According to the Dalai Lama, "Practicing compassion not only makes others happy, but it also makes you happy." I have experienced the truth of this statement firsthand through my experiences as a volunteer at Ochsner Medical Center, a prominent hospital located in my hometown of New Orleans. Having volunteered in the patient escort department since my junior year of high school, I have had a wealth of opportunities to interact with and positively impact the lives of hospital patients.
When I first started volunteering at Ochsner, I did it simply because it would "look good" on my college application. What better way than to volunteer at a hospital? When I chose to volunteer, I knew I wouldn't want to do a job that required me to do what I considered "busy work," such as answering phone calls, filing packets, or restocking medical supplies all day without the opportunity to interact with patients. I enjoy social work environments, and therefore chose to volunteer in the patient escort department because it gave me an opportunity to interact directly with patients. .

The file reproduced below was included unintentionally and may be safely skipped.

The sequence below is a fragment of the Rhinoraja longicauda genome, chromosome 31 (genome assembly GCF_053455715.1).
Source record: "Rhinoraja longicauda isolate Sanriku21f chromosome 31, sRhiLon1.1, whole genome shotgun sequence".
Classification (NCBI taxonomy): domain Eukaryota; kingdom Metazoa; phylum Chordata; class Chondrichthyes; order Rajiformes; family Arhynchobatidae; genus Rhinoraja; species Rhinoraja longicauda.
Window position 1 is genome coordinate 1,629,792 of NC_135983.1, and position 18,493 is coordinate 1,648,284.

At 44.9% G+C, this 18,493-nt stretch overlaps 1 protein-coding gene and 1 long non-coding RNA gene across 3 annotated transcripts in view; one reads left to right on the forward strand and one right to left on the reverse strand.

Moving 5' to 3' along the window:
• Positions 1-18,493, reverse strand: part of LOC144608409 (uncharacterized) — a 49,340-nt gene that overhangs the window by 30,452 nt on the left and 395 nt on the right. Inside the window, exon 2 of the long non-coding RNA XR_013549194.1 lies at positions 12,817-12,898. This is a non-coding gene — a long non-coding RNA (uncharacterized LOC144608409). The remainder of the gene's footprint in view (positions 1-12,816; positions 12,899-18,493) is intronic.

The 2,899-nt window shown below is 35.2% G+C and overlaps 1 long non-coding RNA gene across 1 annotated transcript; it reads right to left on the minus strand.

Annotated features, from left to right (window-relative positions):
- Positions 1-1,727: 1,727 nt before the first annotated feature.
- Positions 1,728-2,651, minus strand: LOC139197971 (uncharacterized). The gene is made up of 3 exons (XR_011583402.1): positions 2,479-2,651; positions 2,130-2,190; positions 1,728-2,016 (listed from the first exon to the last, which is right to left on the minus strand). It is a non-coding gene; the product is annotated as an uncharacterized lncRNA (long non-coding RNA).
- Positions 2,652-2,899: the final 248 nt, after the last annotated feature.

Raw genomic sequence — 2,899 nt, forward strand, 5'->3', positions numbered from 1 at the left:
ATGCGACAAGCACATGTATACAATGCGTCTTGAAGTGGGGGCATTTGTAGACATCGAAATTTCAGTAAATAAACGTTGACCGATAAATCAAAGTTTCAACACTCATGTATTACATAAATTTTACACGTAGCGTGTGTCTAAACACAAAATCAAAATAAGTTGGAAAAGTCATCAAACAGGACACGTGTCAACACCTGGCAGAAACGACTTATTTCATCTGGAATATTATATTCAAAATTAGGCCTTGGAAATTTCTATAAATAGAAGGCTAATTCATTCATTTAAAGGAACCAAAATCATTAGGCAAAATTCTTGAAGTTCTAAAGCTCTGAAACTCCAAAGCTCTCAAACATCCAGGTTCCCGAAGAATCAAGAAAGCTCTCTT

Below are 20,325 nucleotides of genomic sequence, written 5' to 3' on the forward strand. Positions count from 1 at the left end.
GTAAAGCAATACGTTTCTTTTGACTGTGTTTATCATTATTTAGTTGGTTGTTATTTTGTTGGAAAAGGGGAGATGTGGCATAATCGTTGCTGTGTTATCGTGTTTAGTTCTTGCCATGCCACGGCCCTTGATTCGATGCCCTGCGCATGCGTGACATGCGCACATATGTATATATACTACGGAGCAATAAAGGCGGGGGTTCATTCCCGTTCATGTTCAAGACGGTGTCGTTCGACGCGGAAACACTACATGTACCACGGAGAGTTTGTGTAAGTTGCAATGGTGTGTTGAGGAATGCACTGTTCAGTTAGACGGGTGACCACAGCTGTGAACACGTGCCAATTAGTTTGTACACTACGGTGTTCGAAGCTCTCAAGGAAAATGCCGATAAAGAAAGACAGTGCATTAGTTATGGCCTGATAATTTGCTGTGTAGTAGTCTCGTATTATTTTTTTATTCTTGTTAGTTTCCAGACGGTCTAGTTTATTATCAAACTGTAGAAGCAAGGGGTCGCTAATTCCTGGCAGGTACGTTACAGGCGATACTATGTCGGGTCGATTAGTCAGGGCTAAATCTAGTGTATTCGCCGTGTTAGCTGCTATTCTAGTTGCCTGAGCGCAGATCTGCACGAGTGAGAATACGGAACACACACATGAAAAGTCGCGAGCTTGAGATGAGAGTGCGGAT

At first, I was a bit anxious and nervous because I had never interacted with a sick patient in a hospital setting, nor had I operated a hospital wheelchair and stretcher. I was afraid that I would mess up and accidently crash a stretcher or wheel chair while transporting a patient. One time, for example, I unknowingly and abruptly lifted a patient's leg onto the wheelchair footrest, aggravating the leg he just had surgery on. After learning through trial and error and working with the hospital transport staff for a period of time, I became more comfortable and proficient with my duties; eventually I was trusted to do patient hospital discharges without any assistance. Whether I was discharging a mother who had just delivered a baby, an elderly man who had just had leg surgery, or a patient who had just had an organ transplant, I was extremely fortunate to be able to interact with and transport patients of all types.